As the company seeks new ways to grow, it is likely to explore things once unthinkable for it.

You may have noticed that I take a rather cynical view of Microsoft. But I think I am able to recognize when it does good things. As a matter of fact, I think the company made some smart moves in 2014, and itís going to benefit from them in 2015.

One of those smart moves was to try to move beyond the fiasco that was Windows 8. Yes, Microsoft took its own sweet time in realizing just what a moronic blunder Windows 8.xís Metro was, but it now is in the process of shoving that awkward interface into the background with Windows 10 (now in beta), bringing back the kind of windows, icon, menu and pointer (WIMP) interface that desktop users prefer.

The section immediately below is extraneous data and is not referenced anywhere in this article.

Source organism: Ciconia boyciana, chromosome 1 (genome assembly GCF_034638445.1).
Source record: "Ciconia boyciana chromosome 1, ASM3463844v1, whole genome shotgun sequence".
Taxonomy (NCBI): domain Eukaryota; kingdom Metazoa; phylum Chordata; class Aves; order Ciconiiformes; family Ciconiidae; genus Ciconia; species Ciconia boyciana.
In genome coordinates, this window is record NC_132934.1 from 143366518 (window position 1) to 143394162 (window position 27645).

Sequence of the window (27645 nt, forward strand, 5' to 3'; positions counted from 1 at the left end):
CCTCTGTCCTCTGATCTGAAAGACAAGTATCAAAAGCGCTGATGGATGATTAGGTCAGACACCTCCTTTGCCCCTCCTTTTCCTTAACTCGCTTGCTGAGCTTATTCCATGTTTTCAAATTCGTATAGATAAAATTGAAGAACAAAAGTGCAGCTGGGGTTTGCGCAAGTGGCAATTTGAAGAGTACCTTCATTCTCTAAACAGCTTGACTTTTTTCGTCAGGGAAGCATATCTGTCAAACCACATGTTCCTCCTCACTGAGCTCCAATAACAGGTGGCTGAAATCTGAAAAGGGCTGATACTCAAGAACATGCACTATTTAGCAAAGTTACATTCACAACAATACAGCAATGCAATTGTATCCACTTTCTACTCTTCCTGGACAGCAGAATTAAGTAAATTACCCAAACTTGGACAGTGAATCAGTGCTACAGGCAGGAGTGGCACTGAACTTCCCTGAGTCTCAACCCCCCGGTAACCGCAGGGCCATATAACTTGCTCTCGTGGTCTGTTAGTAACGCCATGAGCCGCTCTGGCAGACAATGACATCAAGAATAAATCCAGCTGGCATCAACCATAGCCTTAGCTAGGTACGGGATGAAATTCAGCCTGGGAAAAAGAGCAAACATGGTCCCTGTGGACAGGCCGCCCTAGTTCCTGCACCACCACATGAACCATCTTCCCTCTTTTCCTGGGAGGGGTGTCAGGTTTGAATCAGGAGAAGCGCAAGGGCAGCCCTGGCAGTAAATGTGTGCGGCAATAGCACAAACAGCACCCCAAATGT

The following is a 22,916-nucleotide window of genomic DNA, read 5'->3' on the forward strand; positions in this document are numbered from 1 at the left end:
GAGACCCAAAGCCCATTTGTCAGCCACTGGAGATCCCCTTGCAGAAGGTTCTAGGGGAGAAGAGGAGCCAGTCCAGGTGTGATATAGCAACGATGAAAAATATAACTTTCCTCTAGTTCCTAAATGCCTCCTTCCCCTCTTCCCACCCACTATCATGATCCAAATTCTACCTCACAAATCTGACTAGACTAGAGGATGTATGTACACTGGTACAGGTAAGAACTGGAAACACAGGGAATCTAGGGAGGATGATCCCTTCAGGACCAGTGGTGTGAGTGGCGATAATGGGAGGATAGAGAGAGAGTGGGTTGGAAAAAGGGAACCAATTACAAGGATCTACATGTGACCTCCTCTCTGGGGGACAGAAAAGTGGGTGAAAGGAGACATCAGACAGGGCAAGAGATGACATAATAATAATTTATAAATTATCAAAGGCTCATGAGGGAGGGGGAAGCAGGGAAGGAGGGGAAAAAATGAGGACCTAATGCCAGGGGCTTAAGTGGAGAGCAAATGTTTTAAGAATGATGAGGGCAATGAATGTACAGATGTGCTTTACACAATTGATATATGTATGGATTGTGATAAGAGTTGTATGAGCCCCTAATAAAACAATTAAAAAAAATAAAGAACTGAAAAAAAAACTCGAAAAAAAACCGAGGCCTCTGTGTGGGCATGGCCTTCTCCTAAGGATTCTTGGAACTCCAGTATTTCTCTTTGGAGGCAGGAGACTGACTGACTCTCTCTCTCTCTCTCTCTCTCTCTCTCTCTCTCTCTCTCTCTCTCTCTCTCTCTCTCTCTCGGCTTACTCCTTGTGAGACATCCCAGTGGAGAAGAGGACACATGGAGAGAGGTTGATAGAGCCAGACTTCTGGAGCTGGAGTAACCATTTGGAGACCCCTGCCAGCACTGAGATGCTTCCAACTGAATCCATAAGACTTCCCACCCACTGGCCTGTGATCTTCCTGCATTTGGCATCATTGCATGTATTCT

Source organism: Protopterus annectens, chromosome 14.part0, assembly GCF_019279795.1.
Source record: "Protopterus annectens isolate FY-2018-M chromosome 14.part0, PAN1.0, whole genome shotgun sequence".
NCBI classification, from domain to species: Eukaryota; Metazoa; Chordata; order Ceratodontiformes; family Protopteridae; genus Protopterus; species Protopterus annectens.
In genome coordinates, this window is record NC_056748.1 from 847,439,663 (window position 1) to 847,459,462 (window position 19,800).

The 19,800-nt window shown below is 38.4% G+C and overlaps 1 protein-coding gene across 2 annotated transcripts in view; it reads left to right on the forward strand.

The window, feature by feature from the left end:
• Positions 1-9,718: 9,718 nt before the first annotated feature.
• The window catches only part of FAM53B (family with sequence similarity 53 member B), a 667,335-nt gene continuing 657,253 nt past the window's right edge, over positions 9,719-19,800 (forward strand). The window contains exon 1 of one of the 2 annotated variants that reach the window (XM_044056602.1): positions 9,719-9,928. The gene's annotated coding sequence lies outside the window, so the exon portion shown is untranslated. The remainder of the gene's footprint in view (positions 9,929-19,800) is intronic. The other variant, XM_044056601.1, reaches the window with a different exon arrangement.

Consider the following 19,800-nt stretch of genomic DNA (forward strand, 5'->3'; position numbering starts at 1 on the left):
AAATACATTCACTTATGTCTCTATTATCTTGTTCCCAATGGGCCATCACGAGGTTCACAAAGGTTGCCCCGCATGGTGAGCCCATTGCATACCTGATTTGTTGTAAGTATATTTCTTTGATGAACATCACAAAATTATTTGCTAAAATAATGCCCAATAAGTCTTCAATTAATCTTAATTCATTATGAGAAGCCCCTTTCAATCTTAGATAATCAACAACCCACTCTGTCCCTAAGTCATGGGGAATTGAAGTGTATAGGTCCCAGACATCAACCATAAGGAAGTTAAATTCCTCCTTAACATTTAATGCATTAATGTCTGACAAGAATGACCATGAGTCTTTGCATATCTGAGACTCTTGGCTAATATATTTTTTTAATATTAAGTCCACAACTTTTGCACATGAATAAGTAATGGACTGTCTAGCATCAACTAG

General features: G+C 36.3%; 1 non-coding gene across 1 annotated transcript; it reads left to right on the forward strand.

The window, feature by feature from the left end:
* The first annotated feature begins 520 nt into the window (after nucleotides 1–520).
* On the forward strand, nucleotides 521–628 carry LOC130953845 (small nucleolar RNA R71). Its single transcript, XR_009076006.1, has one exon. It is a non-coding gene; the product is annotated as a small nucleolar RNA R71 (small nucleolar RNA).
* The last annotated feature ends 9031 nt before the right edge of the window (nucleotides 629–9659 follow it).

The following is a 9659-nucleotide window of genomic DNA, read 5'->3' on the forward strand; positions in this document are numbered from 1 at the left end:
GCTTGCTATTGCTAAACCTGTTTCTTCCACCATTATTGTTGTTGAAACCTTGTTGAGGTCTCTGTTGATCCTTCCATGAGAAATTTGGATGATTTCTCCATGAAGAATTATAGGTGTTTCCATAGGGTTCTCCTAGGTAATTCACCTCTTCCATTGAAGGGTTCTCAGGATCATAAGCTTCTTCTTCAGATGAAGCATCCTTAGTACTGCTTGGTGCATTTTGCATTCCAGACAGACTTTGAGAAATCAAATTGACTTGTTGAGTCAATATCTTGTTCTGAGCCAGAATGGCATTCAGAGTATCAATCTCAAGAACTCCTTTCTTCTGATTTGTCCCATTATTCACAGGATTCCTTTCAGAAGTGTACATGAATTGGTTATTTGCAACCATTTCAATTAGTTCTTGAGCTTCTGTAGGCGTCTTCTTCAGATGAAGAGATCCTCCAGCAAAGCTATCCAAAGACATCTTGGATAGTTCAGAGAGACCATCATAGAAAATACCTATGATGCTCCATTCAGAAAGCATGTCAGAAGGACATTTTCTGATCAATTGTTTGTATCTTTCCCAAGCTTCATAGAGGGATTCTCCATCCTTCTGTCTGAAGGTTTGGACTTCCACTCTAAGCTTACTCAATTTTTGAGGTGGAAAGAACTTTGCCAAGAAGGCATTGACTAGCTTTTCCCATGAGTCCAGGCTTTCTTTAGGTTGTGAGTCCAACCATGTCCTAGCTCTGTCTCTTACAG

True, the company needs to do much better in the quality assurance (QA) area. The blunders Microsoft has been making in Windows 10 are sort of understandable (itís still beta, after all). I still donít understand, though, how a change to Internet Explorer 11 can foul up an operating system update if, and only if, you have Office installed. No, what I find of much greater concern is an overall pattern of sloppy coding. An Exchange update that knocks out Outlook? Windows 7 patches that block other security patches? If Microsoft doesnít make QA job number one on the desktop in 2015, Windows 10 may yet prove a flop.

It just may be, however, that Microsoft wouldnít be that worried if Windows 10 didnít take off.